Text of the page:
US names Iraqi to head health ministry

The United States appointed a new head of Iraq’s Health Ministry on Saturday and gave a first batch of its employees 20 dollars each to return to work as UN officials warned of humanitarian disaster if quick action is not taken to restore vital services.

The United States appointed a new head of Iraq’s Health Ministry on Saturday and gave a first batch of its employees 20 dollars each to return to work as UN officials warned of humanitarian disaster if quick action is not taken to restore vital services.

The UN children’s fund, Unicef, rushed rehydration salts, milk and protein biscuits to poor Iraqi districts to help youngsters who have become ill after drinking tainted water from pipes shattered in the fighting.

“Basic services have collapsed or are at the risk of collapsing if we don’t bring them back quickly,” said Ramiro Lopes da Silva, the UN humanitarian coordinator for Iraq. The UN evacuated its international staff from Baghdad on March 18, two days before the war started. On Thursday, da Silva and some 20 other staffers returned.

Many Iraqi hospitals are poorly supplied and some have been looted, leading to critical shortages of medicine in many areas. The organisation Save the Children estimates that only 60% of Iraqis have access to clean drinking water. Electricity is sporadic, and cases of stomach illnesses are skyrocketing, threatening children in particular.

“We have not gone over the hump yet,” da Silva warned. ”The conditions for the potential development of a humanitarian disaster still exist.”

Aid – medical, food and other varieties – has only begun to trickle back into Iraq in the weeks since major combat ended. The first major post-war aid shipment, a UN convoy of flour-laden trucks, arrived in Baghdad on April 19.

But agencies are trying to increase shipments. The UN World Food Programme representatives met Saturday with old Trade Ministry officials to plan distributions of food aid.

Unicef brought anaesthesia to Iraq last week after the situation became so dire that Iraqi doctors were forced to perform amputations without anaesthesia, said Carel de Rooy, the Unicef representative for Iraq.

At Iraq’s Health Ministry, a sprawling building in central Baghdad with smashed windows and charred papers littering the hallways, the US Civil Administration named Ali Shnan al-Janabi to run things.

“I ask all the Ministry of Health employees to come back to work ... because your country needs you,” said Steven Browning, the administration’s representative to the ministry.

The notice naming al-Janabi to his post was “Public Notice No. 1” from the Civil Administration.

“We clearly put health care as a high priority,” Browning said.

A few minutes after Browning spoke, US soldiers opened a grey footlocker filled with 120,000 dollars in large, plastic-encased bricks of ones, fives and 10s to pay health-care workers, most of whom have received no salaries for 1 1/2 months.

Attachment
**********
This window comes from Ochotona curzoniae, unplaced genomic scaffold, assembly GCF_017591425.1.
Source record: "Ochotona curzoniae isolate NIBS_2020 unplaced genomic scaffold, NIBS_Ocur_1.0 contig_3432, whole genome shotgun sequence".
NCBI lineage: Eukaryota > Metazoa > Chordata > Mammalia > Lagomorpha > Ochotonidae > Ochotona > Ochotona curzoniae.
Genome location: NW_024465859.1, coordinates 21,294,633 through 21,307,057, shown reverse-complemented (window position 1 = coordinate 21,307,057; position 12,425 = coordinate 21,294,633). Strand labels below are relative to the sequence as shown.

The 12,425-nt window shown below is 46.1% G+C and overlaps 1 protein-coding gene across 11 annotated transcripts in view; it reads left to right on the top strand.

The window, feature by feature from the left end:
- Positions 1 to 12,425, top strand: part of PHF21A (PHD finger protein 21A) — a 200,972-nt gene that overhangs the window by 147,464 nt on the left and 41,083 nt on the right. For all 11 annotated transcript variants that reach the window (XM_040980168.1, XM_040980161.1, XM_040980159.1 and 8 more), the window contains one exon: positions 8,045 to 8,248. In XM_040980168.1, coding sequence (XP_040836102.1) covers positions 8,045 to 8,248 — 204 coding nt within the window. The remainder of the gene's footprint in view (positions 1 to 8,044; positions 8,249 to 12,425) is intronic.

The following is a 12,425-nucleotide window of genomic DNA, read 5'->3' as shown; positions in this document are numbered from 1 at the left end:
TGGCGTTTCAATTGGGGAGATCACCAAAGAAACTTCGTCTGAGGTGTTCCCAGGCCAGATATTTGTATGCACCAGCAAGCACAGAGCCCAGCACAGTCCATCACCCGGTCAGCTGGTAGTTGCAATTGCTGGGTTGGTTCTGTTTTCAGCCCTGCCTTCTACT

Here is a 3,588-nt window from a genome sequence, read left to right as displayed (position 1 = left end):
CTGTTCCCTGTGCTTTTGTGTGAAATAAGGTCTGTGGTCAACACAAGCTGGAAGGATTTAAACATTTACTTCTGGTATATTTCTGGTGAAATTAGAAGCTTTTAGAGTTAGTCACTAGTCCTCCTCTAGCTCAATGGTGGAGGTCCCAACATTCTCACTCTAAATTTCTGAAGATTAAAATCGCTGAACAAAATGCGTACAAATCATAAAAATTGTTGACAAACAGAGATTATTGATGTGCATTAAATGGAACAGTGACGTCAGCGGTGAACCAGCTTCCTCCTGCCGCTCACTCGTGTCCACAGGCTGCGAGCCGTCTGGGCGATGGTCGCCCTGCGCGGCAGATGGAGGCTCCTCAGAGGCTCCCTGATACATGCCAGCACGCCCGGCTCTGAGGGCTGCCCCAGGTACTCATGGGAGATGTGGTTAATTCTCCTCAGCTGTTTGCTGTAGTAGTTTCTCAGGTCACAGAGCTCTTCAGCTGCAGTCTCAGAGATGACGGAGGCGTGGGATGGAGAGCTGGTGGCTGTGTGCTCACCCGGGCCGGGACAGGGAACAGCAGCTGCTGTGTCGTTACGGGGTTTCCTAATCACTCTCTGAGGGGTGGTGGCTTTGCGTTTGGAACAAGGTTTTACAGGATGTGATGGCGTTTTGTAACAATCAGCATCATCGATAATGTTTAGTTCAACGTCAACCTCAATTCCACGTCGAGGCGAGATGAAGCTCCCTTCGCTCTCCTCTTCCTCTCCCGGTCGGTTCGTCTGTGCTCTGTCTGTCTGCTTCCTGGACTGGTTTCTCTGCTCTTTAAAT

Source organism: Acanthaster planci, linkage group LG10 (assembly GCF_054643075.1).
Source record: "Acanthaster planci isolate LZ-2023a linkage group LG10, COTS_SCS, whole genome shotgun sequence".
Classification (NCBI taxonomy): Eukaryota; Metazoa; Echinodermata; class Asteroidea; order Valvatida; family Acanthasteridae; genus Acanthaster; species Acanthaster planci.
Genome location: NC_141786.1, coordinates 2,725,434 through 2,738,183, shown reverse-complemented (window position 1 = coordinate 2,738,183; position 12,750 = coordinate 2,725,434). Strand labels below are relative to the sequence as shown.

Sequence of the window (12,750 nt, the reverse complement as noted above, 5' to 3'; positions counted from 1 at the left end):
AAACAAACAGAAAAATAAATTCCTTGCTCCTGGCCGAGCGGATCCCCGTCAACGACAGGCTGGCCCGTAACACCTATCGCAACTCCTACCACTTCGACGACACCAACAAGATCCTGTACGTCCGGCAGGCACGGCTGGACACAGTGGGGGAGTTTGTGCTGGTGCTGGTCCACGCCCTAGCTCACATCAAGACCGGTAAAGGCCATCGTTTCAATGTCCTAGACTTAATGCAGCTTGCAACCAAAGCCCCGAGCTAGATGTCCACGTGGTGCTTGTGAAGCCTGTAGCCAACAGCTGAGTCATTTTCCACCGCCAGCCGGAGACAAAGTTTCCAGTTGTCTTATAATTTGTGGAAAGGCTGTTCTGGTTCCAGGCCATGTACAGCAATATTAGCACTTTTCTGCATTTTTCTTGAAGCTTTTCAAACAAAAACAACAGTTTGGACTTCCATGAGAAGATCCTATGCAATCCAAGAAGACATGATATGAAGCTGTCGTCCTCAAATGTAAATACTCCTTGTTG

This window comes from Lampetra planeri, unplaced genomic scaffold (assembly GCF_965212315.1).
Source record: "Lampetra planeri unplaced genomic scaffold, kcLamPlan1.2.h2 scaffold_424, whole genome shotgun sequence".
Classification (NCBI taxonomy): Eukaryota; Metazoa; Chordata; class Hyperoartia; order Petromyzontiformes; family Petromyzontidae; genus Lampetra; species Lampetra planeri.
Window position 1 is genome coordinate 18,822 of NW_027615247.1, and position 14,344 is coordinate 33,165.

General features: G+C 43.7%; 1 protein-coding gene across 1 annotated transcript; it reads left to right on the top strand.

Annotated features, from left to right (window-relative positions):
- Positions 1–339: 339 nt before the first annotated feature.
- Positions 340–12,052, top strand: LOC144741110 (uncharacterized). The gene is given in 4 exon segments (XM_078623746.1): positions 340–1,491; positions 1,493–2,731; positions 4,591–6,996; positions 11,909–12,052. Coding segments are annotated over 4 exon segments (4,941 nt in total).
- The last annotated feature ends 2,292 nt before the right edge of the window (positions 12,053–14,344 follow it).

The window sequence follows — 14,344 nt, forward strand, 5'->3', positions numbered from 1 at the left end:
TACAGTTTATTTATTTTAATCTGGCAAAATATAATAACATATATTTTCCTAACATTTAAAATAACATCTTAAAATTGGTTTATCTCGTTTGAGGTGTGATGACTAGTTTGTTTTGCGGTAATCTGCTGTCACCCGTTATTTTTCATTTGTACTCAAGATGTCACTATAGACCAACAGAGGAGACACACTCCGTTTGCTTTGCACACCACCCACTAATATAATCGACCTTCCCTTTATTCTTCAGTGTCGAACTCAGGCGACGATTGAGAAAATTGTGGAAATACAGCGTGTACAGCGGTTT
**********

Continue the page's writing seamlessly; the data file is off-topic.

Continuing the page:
Still, the ministry that will be at the nexus of efforts to keep Iraqis healthy and avert major humanitarian problems under US occupation is only beginning to emerge from its chaos.

Many records were destroyed when the ministry was looted, and Browning said records for only 6,000 employees have been found so far. He said the ministry’s 22,000 other employees would be paid later.

The 20 dollars that employees were paid is roughly a month’s salary for an average ministry employee.

“Thank God,” Turkiye Mahmoud said as she clutched 20 one-dollar bills in her hands, kissed them and pressed them to her forehead. “I have 10 children. We can now buy food, flour and bread.”

Other employees, though, were disappointed.

Hashem Ali Al-Hashemi, a driver for the past 37 years at the ministry, said the 20 dollars was far from enough for him, his wife and 16 children. With school starting, al-Hashemi said he needs to buy eight new uniforms for his children who are school age, which will cost 15,000 dinar (almost 9 dollars) each.

“Twenty dollars in not enough,” Al-Hashemi said. “This is only enough for two kids.”

Al-Janabi is an optometrist and was No. 3 in the Health Ministry under Saddam Hussein’s regime.

Although he was a member of Saddam’s Baath Party – like almost all top officials in Iraq at the time – al-Janabi was a “Baath Party member who is not associated with criminal activities or human rights abuses or weapons of mass destruction,” Browning said. “So we are happy to work with him.”

Asked whether he minded working with Americans, al-Janabi said: “We have no other choice.”

“The most important thing is that ... we are giving service to our society,” he said.

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